Energy prices to fall 11% in ’23 on slowdown: World Bank

Energy prices are expected to fall by 11% in 2023 as global growth is likely to slow down, according to a World Bank report.

Published: 28th October 2022 08:56 AM  |   Last Updated: 28th October 2022 08:56 AM   |  A+A-

A maze of crude oil pipes and valves is pictured during a tour by the Department of Energy at the Strategic Petroleum Reserve in Freeport, Texas. (Photo | Reuters)

Representational Image. (File | Reuters)

By Express News Service

NEW DELHI: Energy prices are expected to fall by 11% in 2023 as global growth is likely to slow down, according to a World Bank report. According to the World Bank’s commodity outlook, energy prices after surging 60% in 2022 will decline 11% in 2023 and 12% in 2024.

 It sees Brent crude oil averaging $92 a barrel in 2023, before easing to $80 in 2024. The decline in prices will be driven by slower global growth, weaker demand for natural gas as households and industry reduce consumption, and some supply responses, primarily for coal.

However, the report says that energy prices will remain more than 50% above their five-year average through 2024. The World Bank report further predicts that persistently high energy prices will continue to have inflationary implications, particularly through second-round effects such as higher transport and electricity costs for businesses.

“Inflationary pressures stemming from commodity prices will be further exacerbated in countries that have had sizeable currency depreciations against the US dollar,” the report says. Meanwhile, the International Energy Agency (IEA) in its energy outlook has said that energy markets and policies have changed as a result of Russia’s invasion of Ukraine, not just for the time being, but for decades to come, the International Energy Agency (IEA) said on Thursday.  According to a report by IEA’s World Energy Outlook, the global energy crisis is causing profound and long-lasting changes that have the potential to hasten the transition to a more sustainable and secure energy system.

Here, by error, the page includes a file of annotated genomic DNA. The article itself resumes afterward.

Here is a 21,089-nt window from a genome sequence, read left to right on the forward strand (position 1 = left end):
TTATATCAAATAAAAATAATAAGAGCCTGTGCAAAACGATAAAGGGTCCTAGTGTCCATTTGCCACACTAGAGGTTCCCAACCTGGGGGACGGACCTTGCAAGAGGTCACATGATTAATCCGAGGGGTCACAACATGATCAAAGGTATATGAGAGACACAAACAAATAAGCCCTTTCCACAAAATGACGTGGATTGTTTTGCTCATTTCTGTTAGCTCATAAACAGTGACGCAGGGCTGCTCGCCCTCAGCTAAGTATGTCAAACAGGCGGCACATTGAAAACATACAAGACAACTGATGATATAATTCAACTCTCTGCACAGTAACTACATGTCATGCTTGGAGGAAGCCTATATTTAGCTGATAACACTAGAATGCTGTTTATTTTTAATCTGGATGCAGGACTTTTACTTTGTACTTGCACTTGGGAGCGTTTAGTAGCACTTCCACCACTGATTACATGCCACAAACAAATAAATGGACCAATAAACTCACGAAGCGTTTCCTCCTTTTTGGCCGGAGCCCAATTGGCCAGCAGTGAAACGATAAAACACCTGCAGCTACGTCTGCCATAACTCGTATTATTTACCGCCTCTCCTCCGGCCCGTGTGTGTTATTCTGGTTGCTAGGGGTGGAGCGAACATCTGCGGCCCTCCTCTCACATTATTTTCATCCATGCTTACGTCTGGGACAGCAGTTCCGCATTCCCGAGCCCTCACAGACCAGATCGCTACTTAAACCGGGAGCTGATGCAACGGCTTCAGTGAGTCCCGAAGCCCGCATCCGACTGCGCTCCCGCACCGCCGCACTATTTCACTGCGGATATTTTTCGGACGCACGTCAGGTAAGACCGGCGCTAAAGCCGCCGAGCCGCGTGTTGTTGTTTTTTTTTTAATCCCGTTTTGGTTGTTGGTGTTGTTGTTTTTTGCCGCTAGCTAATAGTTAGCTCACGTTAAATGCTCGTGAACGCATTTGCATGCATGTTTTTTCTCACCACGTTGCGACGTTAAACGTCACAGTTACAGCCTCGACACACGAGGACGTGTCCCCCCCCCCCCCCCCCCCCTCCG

“With unrelenting geopolitical and economic concerns, energy markets remain vulnerable, and the crisis is a reminder of the fragility and unsustainability of the current global energy system,” reads the report. The report advocated for stronger policies to drive the huge rise in energy investment that is needed to cut the risks of future price spikes and volatility. It said subdued investment due to lower prices in the 2015-2020 period made the energy sector much more vulnerable to the sort of disruptions we have seen in 2022.

“While clean energy investment rises above $2 trillion by 2030 in the States Policies Scenario, it would need to be above $4 trillion by the same date in the Net Zero Emissions by 2050 Scenario, highlighting the need to attract new investors to the energy sector,” reads the report.


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